15 марта, 19:03

Catalyst (CPRX) Posts In-Line Q4 Loss, Pipeline in Progress

Catalyst Pharma (CPRX) reports in-line fourth-quarter 2017 loss and is on track to resubmit its new drug application for Firdapse in the first quarter of 2018.

13 марта, 23:26

Taleb: "Best Thing For Society Is Bankruptcy Of Goldman Sachs"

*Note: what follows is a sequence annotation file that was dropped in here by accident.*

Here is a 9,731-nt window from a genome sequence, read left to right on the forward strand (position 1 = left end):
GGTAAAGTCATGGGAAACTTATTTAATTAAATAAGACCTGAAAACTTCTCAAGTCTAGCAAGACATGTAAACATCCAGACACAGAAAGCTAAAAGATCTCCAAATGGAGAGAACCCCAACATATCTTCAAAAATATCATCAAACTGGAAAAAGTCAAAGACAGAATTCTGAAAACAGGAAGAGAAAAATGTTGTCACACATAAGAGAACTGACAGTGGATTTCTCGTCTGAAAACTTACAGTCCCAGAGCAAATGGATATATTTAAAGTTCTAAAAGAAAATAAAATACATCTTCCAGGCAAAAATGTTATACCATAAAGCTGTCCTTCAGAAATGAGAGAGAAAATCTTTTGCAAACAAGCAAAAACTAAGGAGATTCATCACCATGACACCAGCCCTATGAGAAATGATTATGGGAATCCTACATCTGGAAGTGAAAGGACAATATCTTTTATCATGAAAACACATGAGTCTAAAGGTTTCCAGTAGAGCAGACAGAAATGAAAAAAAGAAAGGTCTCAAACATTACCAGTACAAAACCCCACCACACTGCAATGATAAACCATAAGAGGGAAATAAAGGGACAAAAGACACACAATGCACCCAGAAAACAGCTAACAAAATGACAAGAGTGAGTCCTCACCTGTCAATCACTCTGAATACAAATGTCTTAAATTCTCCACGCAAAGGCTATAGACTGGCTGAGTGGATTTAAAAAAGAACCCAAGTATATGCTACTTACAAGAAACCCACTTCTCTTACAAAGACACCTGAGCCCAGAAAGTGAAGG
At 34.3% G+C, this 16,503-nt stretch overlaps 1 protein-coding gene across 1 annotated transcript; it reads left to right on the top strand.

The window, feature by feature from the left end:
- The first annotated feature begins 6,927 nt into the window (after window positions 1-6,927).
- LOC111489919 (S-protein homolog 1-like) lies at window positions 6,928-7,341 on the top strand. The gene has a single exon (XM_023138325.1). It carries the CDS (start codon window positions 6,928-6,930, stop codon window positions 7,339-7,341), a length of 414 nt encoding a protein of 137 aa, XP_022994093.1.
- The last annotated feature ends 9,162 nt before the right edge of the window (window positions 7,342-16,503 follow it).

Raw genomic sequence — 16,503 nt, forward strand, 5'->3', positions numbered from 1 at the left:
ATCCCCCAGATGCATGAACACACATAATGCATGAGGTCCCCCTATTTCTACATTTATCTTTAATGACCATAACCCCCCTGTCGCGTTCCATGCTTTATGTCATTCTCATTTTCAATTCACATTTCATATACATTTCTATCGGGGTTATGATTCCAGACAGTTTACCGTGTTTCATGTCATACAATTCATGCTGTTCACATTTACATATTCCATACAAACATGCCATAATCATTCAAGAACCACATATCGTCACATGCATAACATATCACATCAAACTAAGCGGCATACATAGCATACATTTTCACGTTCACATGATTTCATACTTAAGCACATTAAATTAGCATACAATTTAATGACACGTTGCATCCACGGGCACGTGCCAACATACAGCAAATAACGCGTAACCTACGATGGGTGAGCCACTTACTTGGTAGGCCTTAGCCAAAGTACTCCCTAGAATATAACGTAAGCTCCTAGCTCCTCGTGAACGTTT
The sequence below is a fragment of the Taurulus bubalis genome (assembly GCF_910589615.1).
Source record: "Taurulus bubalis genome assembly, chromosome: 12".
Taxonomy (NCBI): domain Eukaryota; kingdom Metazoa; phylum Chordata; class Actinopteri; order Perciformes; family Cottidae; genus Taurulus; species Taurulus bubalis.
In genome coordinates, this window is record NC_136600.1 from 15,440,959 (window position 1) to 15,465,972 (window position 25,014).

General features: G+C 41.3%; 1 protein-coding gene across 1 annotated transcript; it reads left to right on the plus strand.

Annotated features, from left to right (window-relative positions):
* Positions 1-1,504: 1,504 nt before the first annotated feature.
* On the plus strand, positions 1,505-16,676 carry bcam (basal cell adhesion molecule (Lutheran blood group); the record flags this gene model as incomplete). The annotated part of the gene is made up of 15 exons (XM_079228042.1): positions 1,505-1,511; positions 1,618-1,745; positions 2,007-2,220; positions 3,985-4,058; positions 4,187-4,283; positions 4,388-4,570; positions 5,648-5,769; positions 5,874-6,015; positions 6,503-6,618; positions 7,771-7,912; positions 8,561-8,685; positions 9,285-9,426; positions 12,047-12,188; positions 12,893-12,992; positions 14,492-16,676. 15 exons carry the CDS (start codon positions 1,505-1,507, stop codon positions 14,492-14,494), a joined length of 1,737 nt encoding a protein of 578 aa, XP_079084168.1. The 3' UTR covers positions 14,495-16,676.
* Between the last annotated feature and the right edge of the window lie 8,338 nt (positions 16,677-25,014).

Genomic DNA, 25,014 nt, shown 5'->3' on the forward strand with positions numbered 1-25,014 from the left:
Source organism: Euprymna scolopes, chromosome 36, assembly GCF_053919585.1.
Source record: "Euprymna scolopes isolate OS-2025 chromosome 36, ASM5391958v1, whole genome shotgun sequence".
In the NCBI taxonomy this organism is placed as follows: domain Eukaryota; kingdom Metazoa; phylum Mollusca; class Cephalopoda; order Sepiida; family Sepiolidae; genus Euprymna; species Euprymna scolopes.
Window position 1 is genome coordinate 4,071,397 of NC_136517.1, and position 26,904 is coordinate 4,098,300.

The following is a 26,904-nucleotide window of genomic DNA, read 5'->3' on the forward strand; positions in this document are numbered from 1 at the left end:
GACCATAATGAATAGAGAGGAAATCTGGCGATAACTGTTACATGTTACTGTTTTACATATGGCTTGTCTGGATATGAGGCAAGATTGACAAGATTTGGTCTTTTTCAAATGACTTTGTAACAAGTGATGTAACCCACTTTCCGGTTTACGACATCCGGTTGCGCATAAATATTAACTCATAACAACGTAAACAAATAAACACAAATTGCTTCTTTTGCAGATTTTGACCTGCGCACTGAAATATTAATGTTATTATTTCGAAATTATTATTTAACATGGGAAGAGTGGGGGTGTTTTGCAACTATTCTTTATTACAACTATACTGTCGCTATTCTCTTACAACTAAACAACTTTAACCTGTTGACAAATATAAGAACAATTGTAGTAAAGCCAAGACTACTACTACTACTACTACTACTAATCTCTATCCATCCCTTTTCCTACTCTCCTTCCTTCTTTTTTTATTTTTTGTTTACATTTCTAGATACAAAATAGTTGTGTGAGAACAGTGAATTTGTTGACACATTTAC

Authored by George Eaton via NewStatesman.com, In Taleb’s universe, the fieriest circle of hell is reserved for bankers and neoconservatives. Nassim Nicholas Taleb is an intellectual brawler, a philosophical pugilist. His new book, Skin in the Game, put me in mind of the final scene of The Godfather or Reservoir Dogs: everybody gets whacked. Bankers and bureaucrats, warmongers and wonks – all are targeted by Taleb. For the Lebanese-American thinker, their shared sin is that (with some exceptions) they lack “skin in the game”. By this, Taleb means they are insulated from the consequences of their actions: they do not have “a share of the harm” or “pay a penalty if something goes wrong”. This “asymmetry in risk bearing”, he warns, leads to “imbalances”, “black swans” (the rare but high-impact events described in his 2007 mega-seller) and “potentially, to systemic ruin”. When I meet Taleb, 57, at the Club Quarters hotel in central London I am mentally primed for conflict (journalists are another of his targets). But the self-described flâneur is courteous and polite, helpfully advising me to add an espresso to the hotel’s insufficiently strong coffee. I ask him how his deadlifts are (the stocky Taleb once boasted of lifting 400lbs). An unrelated injury, he laments, has “set him back” but he has shed fat, not muscle (“it could be that when you deadlift you’re always hungry”). “I consider myself in the same business as journalists,” Taleb says when I raise the subject of my trade. “But if you don’t take risks it becomes propaganda or PR.” Taleb, a man sometimes described as having praise only for himself, speaks admiringly of the New Statesman’s in-house philosopher John Gray. “My respect for him is so great… He, visibly, has skin in the game, he was not afraid to be a Thatcherite when it was unpopular and later an anti-Thatcherite when it was also unpopular.” In Taleb’s universe, the fieriest circle of hell is reserved for bankers and neoconservatives. “The best thing that could happen to society is the bankruptcy of Goldman Sachs,” he tells me. “Banking is rent-seeking of industrial proportions.” Taleb, who became rich as a derivatives trader, is not a foe of capitalism but of “cronyism”. “If you’re taking risks, God bless you. This is why I accept inequality. I’ve seen people go from trader to cab driver and back again.” He similarly denounces armchair interventionists. “There’s a corrective mechanism in nature: a predator typically inflicts risk on others but also on itself. Unless warmongers are more exposed to dying than others it’s the equivalent of reckless drivers being isolated from the risks of reckless driving.” Is he suggesting that, like George Orwell in Spain, neocons should have joined the Iraq frontline? “They should have kept their mouths shut,” he replies. Taleb was raised in Lebanon by a Greek Orthodox family during the 1975-90 civil war (resulting in what he calls “post-traumatic growth”). He charges the West with excessive rather than inadequate support for the Syrian rebels. “Obama is the reason my people – the Orthodox Christians of Syria – are down by half. Assad’s father blew up my house. But Assad’s enemies make him look like Mother Teresa. You’re not dealing with the Swedish parliament versus Assad: you’re dealing with real scum.” Mindful of the charge of hypocrisy, Taleb seeks to ensure that he has skin in the game. Though he lives mostly in New York, he retains a property in Lebanon and houses six Syrian refugees. He does not employ an assistant (“it moves you one step away from authenticity”), rejects copy editing of his books and refuses to accept honours and prizes (“they give you an award, then they own you”). When later that day I join Taleb at a private dinner hosted by Second Home, an east London start-up hub, he dismisses the convention of Chatham House Rules, insisting that all his remarks are on the record. As an investor, Taleb never advises others to make a trade that he has not done himself. He inverts our traditional conception of “conflicts of interest” (“no conflict, no interest,” as one Silicon Valley slogan has it). When Taleb spoke sympathetically of Brexit in 2016, he simultaneously bought a large quantity of pound sterling. Once asked during a TV appearance to comment on Microsoft, he replied: “I own no Microsoft stock… Hence I can’t talk about it.” “Those who seek money from a transaction, at least you know where they stand and what their norms are,” Taleb explains. “But those who tell you ‘I’m doing it for the benefit of humanity’, you’ve got no way of checking them.” Yet are there times when a lack of skin in the game is defensible? Taleb concedes that an exception should be made for jurors. “You don’t do it for a living, you have a cleaner opinion than someone who gets involved.” Taleb, a philosophical sceptic, influenced by Burkean and libertarian thought, observes: “I’m against universalism right there. Skin in the game is not something universal.” By now, we have been talking for 90 minutes and Taleb remarks with surprise that he is running late for another appointment. Our conversation concludes on an optimistic note: “We’ve survived 200,000 years as humans,” says Taleb. “Don’t you think there’s a reason why we survived? We’re good at risk management. And what’s our risk management? Paranoia. Optimism is not a good thing.” Is the paradox, I ask, that human pessimism offers grounds for optimism? “Exactly,” Taleb replies. “Provided psychologists don’t fuck with it.”